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Wednesday, August 10, 2016

Book Review: Holding Up The Universe by Jennifer Niven (ARC)

Author: Jennifer Niven
Series: N/A
Genre: Young Adult, Contemporary
Publisher: Penguin
Release Date: October 6th 2016
My Rating: 4 Cups
Source: Netgalley
Blurb (from Goodreads):
From the author of the New York Times bestseller All the Bright Places comes a heart-wrenching story about what it means to see someone - and love someone - for who they truly are.

Everyone thinks they know Libby Strout, the girl once dubbed 'America's Fattest Teen'. But no one's taken the time to look past her weight to get to see who she really is. Since her mum's death, she's been picking up the pieces in the privacy of her home, dealing with her heartbroken father and her own grief. Now, Libby's ready: for high school, for new friends, for love, and for EVERY POSSIBILITY LIFE HAS TO OFFER. I know the part I want to play here at MVB High. I want to be the girl who can do anything.

Everyone thinks they know Jack Masselin too. Yes, he's got swagger, but he's also mastered the art of fitting in. What no one knows is that Jack has a secret: he can't recognize faces. Even his own brothers are strangers to him. He's the guy who can re-engineer and rebuild anything, but he can't understand what's going on with the inner workings of his own brain. So he tells himself to play it cool: Be charming. Be hilarious. Don't get too close to anyone.

Until he meets Libby. When the two get tangled up in a cruel high school game which lands them in group counseling, Libby and Jack are both angry, and then surprised. Because the more time they spend together, the less alone they feel. Because sometimes when you meet someone, it changes the world - theirs and yours.

Jennifer Niven delivers another poignant, exhilarating love story about finding that person who sees you for who you are - and seeing them right back.


Praise for All the Bright Places:

'If you're looking for the next The Fault in Our Stars - this is it' Guardian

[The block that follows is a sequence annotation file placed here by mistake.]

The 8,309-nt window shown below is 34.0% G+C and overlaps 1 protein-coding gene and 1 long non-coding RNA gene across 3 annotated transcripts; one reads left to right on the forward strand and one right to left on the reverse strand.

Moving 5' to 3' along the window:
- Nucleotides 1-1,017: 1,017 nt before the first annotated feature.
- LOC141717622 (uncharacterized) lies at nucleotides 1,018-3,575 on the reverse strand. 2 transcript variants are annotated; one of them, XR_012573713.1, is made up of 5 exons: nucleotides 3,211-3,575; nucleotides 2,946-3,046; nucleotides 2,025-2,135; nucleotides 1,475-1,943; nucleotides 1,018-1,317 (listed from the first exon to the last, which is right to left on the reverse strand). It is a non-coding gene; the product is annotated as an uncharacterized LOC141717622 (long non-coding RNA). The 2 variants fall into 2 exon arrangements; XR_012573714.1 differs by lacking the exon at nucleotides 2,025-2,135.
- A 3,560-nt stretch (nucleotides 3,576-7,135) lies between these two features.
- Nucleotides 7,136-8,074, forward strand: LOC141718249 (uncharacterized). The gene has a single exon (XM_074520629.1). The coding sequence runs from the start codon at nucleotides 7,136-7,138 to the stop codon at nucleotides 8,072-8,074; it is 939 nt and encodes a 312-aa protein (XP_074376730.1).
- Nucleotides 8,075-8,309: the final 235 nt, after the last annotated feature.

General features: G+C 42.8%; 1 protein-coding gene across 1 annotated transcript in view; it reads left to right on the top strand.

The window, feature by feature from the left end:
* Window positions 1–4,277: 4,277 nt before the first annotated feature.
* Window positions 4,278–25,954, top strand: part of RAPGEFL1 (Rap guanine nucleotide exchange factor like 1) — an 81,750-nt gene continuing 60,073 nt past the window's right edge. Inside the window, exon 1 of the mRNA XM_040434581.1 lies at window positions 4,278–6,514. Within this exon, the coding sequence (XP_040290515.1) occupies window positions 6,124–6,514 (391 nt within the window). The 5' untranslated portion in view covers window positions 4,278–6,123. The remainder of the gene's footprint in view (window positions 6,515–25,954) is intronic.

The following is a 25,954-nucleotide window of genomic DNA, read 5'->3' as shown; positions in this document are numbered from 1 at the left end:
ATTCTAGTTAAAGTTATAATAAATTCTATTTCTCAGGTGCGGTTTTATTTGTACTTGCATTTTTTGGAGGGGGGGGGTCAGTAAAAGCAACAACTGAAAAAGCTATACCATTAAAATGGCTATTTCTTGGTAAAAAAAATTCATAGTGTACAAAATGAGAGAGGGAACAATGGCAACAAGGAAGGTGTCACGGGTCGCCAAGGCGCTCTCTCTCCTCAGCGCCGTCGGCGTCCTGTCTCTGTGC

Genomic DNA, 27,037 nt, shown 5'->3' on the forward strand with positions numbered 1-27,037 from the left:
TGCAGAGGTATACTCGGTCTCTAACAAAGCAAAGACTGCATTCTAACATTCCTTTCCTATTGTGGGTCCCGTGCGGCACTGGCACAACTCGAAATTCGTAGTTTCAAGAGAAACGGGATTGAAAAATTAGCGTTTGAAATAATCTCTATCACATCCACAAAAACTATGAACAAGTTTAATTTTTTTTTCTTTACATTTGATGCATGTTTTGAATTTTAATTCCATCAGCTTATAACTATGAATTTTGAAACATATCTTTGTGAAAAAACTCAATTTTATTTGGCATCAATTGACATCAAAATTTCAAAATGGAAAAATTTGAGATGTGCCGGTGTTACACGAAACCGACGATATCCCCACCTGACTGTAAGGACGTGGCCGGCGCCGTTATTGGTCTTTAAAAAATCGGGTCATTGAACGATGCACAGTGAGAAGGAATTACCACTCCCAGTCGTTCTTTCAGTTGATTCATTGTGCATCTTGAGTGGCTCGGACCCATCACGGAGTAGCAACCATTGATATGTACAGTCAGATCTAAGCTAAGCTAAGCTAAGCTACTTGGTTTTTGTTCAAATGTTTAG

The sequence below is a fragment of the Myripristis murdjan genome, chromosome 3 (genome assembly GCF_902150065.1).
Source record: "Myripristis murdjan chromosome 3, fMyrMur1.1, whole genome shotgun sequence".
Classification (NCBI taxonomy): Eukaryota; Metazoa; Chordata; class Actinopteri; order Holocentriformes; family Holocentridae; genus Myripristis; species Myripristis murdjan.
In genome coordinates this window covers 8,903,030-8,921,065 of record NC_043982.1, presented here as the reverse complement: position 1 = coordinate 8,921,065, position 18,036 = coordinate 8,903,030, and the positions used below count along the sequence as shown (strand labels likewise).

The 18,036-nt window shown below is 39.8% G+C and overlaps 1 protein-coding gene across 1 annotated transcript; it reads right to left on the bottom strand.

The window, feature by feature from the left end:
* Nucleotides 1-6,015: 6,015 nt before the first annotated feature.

'[A] heartbreaking love story about two funny, fragile, and wildly damaged high school kids' Entertainment Weekly

'A do-not-miss for fans of Eleanor & Park and The Fault in Our Stars, and basically anyone who can breathe' Justine Magazine

'At the heart - a big one - of All the Bright Places lies a charming love story about this unlikely and endearing pair of broken teenagers' The New York Times Book Review


*Disclaimer: I received an eARC of this book from Netgalley and Penguin in exchange for an honest review. This does not influence my opinion or my rating of this book in any way.

Do you ever find yourself surrounded by one book and one book only? Twitter, Instagram, Facebook, even other blogs and booktubers at one point or another featured this book, so I got so curious I had to try it out.

The book is about Libby and Jack and their road to acceptance. Of themselves, of each other, of other people. It's also about standing up to bullies, which is a theme I don't get to read about that much.

Libby was an interesting heroine. She talks about her struggles with being overweight, her fear for her health for something that happened when she was a kid, and she's also talking about fitting in, in a society that equals thinness with being cool, smart, and "the way to be". It was interesting to read about her struggles, but what I loved most was reading about how she dealt with bullying. I also liked that she tries to understand the people around her, even with people that don't honestly deserve it.

Jack suffers from prosopagnosia, which means he can't recognize faces. I was actually more excited to read about his POV. This is because while I studied this disorder, back in university, I never got to learn what people that suffer from this disorder actually go through, how they deal with it, how it affects their everyday life. So it was a unique experience for me, and also a way to learn more about this disorder. I liked reading about his journey especially towards accepting what he's suffering from.

The book is pretty fast-paced, and I liked the way the focus shifted from Libby to Jack. I also liked the way the book ended, because it gave me the feeling that everything was possible for Libby and Jack moving on. I didn't get the feeling of Libby getting "better" and finding herself because of Jack, but I definitely got that feeling with Jack, that he got to accept himself because of Libby. It didn't bother me as much as I thought, because in the story it makes sense, and also because sometimes you just need another person to wake you up. My only issue with the book, and really the only reason why my rating isn't the highest possible, was with most of the adults in the book. I don't want to spoil anything, so I won't talk about it, but let's just say that some of the adult figures in this book let me down. Not all, some were actually pretty cool.

All in all, a really good book, and I'll definitely be checking the author's books out in the future.


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